Tuckahoe (plantation)

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Tuckahoe plantation.JPG
Tuckahoe plantation's northern wing
Tuckahoe (plantation) is located in Virginia
Tuckahoe (plantation)
Location SE of Manakin near jct. of Rtes. 650 and 647, near Manakin, Virginia
Coordinates 37°34′13.7″N 77°39′11.4″W / 37.570472°N 77.653167°W / 37.570472; -77.653167Coordinates: 37°34′13.7″N 77°39′11.4″W / 37.570472°N 77.653167°W / 37.570472; -77.653167
Built 1712
Architect William Randolph
Architectural style Georgian, Other
Governing body Private
NRHP Reference # 68000049
VLR # 037-0033
Significant dates
Added to NRHP November 22, 1968[2]
Designated NHLD August 11, 1969[3]
Designated VLR November 5, 1968[1]

Tuckahoe, also known as Tuckahoe Plantation, is located on Route 650 near Manakin, Virginia overlapping both Goochland and Henrico counties. It was declared a historic district[4] and a National Historic Landmark in 1969.[3][4][5]


Construction is generally thought to have been begun by Thomas Randolph about 1710. His son William Randolph III is believed to have finished the work on the mansion.[6][7] The original house is now the north wing; William added rooms and sections between 1730-1745 that created the "H"-shaped house of today.

He married Maria Paige and they had four children, but his wife died in 1744. William Randolph's cousin Jane married Peter Jefferson, and they were friends. Before William Randolph died in 1745, he named Peter Jefferson as guardian for his four children, including his oldest son Thomas Mann Randolph. The Jeffersons moved from Charlottesville into the house with their two-year-old son Thomas. They lived in the home until 1754, and for 7 years young Thomas was tutored with his young Randolph cousins. Jefferson turned over management of the plantation to Thomas Mann Randolph in 1757.

In 1794 his son William B. Randolph was born. He kept the house until 1830, and since then it has continued to be privately owned.

The house is currently under the care of the owner/managers Addison B. Thompson and his wife. The grounds are open for self-guided tours. The house is open for private tours by appointment and may also be rented for private events.


The two-story wood structure sits in its original spot, surrounded by landscape and soaring trees. The structure forms an "H," with wings mirroring each other and connected by a central corridor. The entrance to the house is reached by a flight of stairs and a small stoop. The stoop is covered by a projected pediment supported by simple wooden posts and is framed by a wooden railing. To either side of the entrance is a pair of windows as well as a central window over the entrance, each with dark shutters. Each two-sashed window contains 9 panes of glass. The gabled roof rests on a simple cornice line with dentil moldings. A large brick chimney rises from either side of the home.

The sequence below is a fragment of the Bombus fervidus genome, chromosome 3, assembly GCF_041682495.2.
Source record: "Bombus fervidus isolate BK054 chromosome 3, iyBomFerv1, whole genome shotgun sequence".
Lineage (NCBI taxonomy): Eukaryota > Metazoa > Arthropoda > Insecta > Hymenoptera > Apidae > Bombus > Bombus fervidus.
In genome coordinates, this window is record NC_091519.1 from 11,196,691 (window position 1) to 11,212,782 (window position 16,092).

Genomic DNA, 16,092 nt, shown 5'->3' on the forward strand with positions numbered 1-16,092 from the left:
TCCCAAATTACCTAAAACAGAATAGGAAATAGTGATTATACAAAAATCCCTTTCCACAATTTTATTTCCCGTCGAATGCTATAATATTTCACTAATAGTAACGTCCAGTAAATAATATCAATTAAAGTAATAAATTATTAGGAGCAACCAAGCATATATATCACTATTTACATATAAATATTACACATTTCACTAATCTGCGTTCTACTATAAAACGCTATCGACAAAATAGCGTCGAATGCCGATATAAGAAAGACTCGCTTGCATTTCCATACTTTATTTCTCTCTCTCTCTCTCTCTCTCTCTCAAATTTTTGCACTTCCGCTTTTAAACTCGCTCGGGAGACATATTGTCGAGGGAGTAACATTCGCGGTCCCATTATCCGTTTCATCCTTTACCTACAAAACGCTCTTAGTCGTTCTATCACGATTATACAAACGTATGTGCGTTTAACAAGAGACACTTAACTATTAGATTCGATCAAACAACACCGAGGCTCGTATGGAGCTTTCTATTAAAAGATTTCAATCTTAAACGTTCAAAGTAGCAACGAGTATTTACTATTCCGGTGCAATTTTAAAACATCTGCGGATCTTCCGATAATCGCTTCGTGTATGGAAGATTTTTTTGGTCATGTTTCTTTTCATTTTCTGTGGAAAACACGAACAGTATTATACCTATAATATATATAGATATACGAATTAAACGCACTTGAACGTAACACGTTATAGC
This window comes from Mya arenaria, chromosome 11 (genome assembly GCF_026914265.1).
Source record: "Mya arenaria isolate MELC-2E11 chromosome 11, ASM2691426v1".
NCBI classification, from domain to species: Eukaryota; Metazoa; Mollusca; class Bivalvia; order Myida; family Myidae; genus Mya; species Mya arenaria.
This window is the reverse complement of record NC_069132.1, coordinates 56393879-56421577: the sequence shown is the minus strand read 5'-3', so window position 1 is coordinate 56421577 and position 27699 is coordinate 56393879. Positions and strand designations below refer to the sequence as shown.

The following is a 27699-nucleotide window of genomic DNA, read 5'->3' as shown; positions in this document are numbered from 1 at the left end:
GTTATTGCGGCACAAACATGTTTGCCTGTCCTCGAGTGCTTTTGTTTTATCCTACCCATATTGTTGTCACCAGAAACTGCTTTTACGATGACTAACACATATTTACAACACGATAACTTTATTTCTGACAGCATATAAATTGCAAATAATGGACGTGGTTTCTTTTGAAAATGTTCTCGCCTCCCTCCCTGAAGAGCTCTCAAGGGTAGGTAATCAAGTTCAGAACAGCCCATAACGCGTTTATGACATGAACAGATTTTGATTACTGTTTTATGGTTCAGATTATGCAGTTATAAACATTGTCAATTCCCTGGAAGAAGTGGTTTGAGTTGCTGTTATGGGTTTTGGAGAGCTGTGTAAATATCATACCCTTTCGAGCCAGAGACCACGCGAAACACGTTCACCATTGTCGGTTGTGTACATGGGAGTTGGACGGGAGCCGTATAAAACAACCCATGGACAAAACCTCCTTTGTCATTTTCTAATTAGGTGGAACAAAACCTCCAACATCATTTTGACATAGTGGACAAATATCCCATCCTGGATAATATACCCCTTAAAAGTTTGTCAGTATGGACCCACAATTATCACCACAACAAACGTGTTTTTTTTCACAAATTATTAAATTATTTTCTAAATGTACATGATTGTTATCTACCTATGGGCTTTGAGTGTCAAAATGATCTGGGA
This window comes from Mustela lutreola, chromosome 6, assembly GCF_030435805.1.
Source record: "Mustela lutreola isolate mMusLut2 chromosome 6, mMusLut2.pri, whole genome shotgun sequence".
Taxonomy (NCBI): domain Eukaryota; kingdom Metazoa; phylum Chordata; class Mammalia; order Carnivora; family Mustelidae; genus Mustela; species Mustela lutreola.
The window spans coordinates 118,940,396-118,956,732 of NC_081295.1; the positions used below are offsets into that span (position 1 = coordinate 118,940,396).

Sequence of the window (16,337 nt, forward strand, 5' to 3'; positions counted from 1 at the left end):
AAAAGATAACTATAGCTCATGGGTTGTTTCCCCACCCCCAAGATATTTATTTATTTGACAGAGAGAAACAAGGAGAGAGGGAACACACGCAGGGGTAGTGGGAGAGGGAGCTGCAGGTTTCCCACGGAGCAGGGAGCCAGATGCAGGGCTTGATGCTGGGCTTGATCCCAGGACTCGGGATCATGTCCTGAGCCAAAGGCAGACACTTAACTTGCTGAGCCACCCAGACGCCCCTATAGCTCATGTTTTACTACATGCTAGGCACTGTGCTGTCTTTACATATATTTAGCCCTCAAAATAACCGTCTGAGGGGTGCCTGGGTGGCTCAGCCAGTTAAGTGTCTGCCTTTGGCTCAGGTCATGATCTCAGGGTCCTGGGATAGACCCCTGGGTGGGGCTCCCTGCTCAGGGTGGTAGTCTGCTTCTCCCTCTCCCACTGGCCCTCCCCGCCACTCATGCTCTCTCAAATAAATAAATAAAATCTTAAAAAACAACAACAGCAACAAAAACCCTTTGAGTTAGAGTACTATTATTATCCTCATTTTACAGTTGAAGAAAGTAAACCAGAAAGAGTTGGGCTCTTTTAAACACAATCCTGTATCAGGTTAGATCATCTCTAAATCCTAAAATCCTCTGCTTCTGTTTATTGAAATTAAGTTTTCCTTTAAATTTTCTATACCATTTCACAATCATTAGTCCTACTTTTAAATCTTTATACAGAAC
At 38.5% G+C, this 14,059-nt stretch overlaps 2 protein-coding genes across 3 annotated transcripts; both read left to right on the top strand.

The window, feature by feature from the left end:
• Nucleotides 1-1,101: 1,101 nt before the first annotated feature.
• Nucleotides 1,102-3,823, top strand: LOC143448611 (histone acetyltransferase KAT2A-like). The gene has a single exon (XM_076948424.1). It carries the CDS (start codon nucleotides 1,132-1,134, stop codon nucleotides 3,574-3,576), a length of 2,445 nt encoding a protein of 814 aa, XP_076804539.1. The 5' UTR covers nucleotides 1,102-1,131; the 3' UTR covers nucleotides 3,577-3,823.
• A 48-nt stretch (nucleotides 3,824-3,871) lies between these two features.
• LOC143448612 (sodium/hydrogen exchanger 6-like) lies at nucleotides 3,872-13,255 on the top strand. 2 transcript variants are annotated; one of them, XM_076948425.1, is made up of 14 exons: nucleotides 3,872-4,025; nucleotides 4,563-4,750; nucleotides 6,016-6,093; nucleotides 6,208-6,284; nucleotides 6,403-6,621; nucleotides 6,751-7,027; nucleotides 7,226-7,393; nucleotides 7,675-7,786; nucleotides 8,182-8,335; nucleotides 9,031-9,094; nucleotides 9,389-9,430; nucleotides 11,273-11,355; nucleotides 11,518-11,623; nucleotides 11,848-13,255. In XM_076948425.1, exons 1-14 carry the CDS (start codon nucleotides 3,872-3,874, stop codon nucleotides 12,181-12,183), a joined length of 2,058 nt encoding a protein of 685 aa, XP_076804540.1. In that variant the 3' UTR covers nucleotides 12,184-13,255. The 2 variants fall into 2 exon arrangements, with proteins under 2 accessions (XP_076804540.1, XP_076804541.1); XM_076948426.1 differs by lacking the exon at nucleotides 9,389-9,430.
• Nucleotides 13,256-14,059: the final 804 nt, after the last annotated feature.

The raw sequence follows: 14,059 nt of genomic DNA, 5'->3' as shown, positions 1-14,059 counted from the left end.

The grounds around the house include outbuildings: the schoolhouse where Thomas Jefferson was educated, a kitchen house, slave quarters, smokehouse, storehouse, stable, and the cemeteries of the Randolph and Wight families.



  1. ^ "Virginia Landmarks Register". Virginia Department of Historic Resources. Retrieved 03-12-2013.  Check date values in: |accessdate= (help)
  2. ^ "National Register Information System". National Register of Historic Places. National Park Service. 2007-01-23. 
  3. ^ a b "Tuckahoe". National Historic Landmark summary listing. National Park Service. Retrieved 2008-04-20. 
  4. ^ a b James Dillon (October 9, 1974), National Register of Historic Places Inventory-Nomination: Tuckahoe Plantation (PDF), National Park Service  and Accompanying 14 photos, aerial and exterior and interior, from 1968, 1972, and 1974 PDF (32 KB)
  5. ^ Charles W. Snell (March 19, 1971), National Register of Historic Places Inventory-Nomination: Tuckahoe Plantation House (Thomas Jefferson Boyhood Home) / Tuckahoe (PDF), National Park Service 
  6. ^ Glenn, Thomas Allen, ed. (1898). "The Randolphs: Randolph Genealogy". Some Colonial Mansions: And Those Who Lived In Them : With Genealogies Of The Various Families Mentioned 1. Philadelphia, Pennsylvania: Henry T. Coates & Company. pp. 430–459. 
  7. ^ Tuckahoe Plantation"

Further reading[edit]

  • Masson, Kathryn and Brooke, Steven (photographer); Historic Houses of Virginia: Great Plantation Houses, Mansions, and Country Places; Rizzoli International Publications; New York City, New York; 2006

External links[edit]